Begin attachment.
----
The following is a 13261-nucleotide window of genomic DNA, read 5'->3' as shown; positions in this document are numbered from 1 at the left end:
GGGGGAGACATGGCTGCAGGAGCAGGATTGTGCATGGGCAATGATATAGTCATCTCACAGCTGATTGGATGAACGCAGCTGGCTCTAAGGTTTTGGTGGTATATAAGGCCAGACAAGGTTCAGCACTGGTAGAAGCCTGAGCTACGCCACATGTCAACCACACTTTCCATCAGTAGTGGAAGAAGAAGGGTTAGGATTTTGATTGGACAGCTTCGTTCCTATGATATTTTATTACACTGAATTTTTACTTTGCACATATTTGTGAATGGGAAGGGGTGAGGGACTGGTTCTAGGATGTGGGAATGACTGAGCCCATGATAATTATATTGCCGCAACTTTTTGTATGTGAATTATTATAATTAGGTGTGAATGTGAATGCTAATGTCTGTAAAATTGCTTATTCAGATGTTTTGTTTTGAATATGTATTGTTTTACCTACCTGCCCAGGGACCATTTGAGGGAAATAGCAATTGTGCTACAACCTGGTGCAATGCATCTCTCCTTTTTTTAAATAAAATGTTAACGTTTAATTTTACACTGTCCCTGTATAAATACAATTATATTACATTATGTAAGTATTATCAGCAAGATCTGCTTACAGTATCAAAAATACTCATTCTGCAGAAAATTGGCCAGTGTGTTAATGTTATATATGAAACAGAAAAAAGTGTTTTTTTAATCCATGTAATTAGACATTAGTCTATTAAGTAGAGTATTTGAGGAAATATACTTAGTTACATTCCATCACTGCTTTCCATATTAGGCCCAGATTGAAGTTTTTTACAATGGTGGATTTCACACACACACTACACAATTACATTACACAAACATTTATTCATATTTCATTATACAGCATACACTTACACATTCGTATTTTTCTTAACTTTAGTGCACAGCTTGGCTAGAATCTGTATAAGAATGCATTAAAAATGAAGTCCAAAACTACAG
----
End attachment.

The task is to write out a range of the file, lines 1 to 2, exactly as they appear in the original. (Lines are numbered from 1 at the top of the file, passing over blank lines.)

The following is a 13261-nucleotide window of genomic DNA, read 5'->3' as shown; positions in this document are numbered from 1 at the left end:
GGGGGAGACATGGCTGCAGGAGCAGGATTGTGCATGGGCAATGATATAGTCATCTCACAGCTGATTGGATGAACGCAGCTGGCTCTAAGGTTTTGGTGGTATATAAGGCCAGACAAGGTTCAGCACTGGTAGAAGCCTGAGCTACGCCACATGTCAACCACACTTTCCATCAGTAGTGGAAGAAGAAGGGTTAGGATTTTGATTGGACAGCTTCGTTCCTATGATATTTTATTACACTGAATTTTTACTTTGCACATATTTGTGAATGGGAAGGGGTGAGGGACTGGTTCTAGGATGTGGGAATGACTGAGCCCATGATAATTATATTGCCGCAACTTTTTGTATGTGAATTATTATAATTAGGTGTGAATGTGAATGCTAATGTCTGTAAAATTGCTTATTCAGATGTTTTGTTTTGAATATGTATTGTTTTACCTACCTGCCCAGGGACCATTTGAGGGAAATAGCAATTGTGCTACAACCTGGTGCAATGCATCTCTCCTTTTTTTAAATAAAATGTTAACGTTTAATTTTACACTGTCCCTGTATAAATACAATTATATTACATTATGTAAGTATTATCAGCAAGATCTGCTTACAGTATCAAAAATACTCATTCTGCAGAAAATTGGCCAGTGTGTTAATGTTATATATGAAACAGAAAAAAGTGTTTTTTTAATCCATGTAATTAGACATTAGTCTATTAAGTAGAGTATTTGAGGAAATATACTTAGTTACATTCCATCACTGCTTTCCATATTAGGCCCAGATTGAAGTTTTTTACAATGGTGGATTTCACACACACACTACACAATTACATTACACAAACATTTATTCATATTTCATTATACAGCATACACTTACACATTCGTATTTTTCTTAACTTTAGTGCACAGCTTGGCTAGAATCTGTATAAGAATGCATTAAAAATGAAGTCCAAAACTACAG